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I remember Dublin City in the rare old times

Image by Luca from Pixabay

Our country’s capital city has undergone a lot of changes throughout time. One change most notably includes the end of British rule through Ireland’s battle for independence in the early 1900s, but did you know Dublin’s history stretches back over a thousand years? That’s over a whole millennium which was celebrated back in 1988. According to historians, the Capital city gets its name from a monastery from the 6th century called Duiblinn meaning Blackpool. The first recorded accounts of Dublin are from around the 8th and 9th centuries Viking raids. The city is also the birthplace of many successful writers including James Joyce and Oscar Wilde and is also synonymous with being a great musical city and is the home of many successful international artists including Bono and U2, Sinead O’Connor, and the great Phil Lynott. Numerous moments in Dublin’s long history can be discussed in great detail however, one particular time I would like to examine is the early years of independence. This time is truly Dublins coming to age. This is Dublin city in the rare old times of the 1940s

During this time Dublin was a fragmented place, the city was covered in a vast amount of poverty and people who were scared of political tension. Ireland was only 20 years into their independence and had begun to be dominated by catholic philosophies throughout society, during this time World War II was happening and the great depression of the 1930s brought great economic despair. This would have brought numerous challenges to the Irish people. However, notwithstanding this life, Dublin society had many positives as people faced constant adversity. Dublin People began to become very resilient and had a great sense of identity shaped by traditional values mixed with aspects of modernity. The most evident factor though was the community spirit shaped through every fabric of society. Neighborhoods were very close and people would look out for one another. The pub was a massive factor for most men during this time as it wasn’t just a place men could go to drink but they could go and tell stories and gain some much-needed camaraderie among friends.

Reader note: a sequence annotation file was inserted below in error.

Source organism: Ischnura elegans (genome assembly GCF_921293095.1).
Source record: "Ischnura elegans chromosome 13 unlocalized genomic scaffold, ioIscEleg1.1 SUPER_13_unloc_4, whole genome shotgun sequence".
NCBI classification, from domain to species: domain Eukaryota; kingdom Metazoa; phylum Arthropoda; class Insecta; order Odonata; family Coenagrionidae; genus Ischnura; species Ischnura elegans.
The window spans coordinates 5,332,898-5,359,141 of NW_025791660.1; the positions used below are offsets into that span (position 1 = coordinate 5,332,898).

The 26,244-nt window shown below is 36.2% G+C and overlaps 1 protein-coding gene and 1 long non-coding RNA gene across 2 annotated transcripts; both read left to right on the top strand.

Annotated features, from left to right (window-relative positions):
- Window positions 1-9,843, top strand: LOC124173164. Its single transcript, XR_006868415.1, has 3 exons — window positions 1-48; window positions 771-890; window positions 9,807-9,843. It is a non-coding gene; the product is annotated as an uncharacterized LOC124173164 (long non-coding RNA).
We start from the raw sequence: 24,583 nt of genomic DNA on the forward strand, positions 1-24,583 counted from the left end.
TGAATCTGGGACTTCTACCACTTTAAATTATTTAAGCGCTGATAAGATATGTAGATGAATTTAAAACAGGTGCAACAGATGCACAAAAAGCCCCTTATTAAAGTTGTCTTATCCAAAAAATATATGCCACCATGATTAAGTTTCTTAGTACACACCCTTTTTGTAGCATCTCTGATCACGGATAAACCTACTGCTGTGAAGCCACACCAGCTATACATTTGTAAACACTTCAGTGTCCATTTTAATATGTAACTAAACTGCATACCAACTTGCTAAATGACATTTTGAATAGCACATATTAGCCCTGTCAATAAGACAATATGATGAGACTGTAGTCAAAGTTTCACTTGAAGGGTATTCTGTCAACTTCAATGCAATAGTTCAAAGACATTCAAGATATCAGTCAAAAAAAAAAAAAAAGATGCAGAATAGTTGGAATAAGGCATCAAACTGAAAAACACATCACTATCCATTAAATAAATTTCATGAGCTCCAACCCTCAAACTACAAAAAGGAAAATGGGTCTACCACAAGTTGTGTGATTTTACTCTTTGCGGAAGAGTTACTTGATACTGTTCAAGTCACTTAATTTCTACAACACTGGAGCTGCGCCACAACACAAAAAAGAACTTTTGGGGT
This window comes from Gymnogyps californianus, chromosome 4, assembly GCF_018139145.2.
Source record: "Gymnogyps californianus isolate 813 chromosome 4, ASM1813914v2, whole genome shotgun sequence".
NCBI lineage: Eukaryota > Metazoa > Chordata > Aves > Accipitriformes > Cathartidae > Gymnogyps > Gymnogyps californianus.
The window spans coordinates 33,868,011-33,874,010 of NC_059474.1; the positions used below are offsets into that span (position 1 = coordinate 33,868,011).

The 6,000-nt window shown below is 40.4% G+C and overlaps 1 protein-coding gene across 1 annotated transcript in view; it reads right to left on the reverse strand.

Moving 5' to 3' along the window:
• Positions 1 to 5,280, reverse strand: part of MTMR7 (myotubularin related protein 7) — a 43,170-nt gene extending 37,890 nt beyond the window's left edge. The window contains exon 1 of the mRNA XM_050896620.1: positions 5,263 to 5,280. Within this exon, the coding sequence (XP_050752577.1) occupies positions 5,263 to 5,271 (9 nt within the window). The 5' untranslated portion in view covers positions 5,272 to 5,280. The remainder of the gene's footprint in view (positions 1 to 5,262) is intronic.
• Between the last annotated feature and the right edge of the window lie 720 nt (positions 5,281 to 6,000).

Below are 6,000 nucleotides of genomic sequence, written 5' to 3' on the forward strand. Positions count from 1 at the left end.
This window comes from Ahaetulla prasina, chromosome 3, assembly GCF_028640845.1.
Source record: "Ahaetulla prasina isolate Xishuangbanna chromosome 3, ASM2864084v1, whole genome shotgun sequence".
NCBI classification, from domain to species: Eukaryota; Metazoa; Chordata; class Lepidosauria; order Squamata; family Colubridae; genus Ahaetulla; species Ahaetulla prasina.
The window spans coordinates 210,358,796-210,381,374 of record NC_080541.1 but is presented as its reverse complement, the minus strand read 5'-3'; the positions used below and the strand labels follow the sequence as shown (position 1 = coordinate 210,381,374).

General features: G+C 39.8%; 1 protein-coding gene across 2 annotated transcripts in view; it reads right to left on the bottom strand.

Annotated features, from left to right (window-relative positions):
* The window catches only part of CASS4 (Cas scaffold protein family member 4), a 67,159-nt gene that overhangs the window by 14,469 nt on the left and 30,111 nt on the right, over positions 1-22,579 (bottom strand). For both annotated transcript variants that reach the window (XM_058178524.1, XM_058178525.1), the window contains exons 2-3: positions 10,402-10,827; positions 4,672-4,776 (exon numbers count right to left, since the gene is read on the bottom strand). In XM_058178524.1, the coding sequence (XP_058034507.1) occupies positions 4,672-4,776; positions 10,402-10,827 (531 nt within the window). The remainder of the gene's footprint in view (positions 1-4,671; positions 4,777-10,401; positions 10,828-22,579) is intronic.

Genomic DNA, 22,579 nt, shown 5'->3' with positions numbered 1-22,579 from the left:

Image by Nicole Pankalla from Pixabay

During the 1940s Irish people began to show more interest yet again in their own culture. The Irish language had a resurgence long shamed during British rule now embraced with ever-growing pride in Irish identity. During these difficult times, many people saw refuge in the arts, this was signified by many artists writers, and musicians contributing to the culture of the time. One of the most historic moments that happened towards the end of the decade was when Ireland where granted republic status in 1949 cutting even more ties off with the British Empire.

The dominance of a Fianna Fail government resulted in many changes good and bad. Eamonn De Valera the leader of the party delivered some level of stability and helped with the development of suburban areas like Crumlin and Cabra these areas were developed because of the housing shortages caused by many rural migrants moving to the capital for employment. Living in the city during this time was very difficult because of the poor economic situation and political conflicts. But people remained resilient and strived for a better Dublin. The legacy of this generation continues to influence every part of the city today.

Image by Åsa K from Pixabay

Although I could spout on about the history of the 1940s, I think it’s better to hear it from the horse’s mouth. I sat down with my 90-year-old Grandfather who was born and raised in the liberties to account for his own story of growing up in post-war Dublin.

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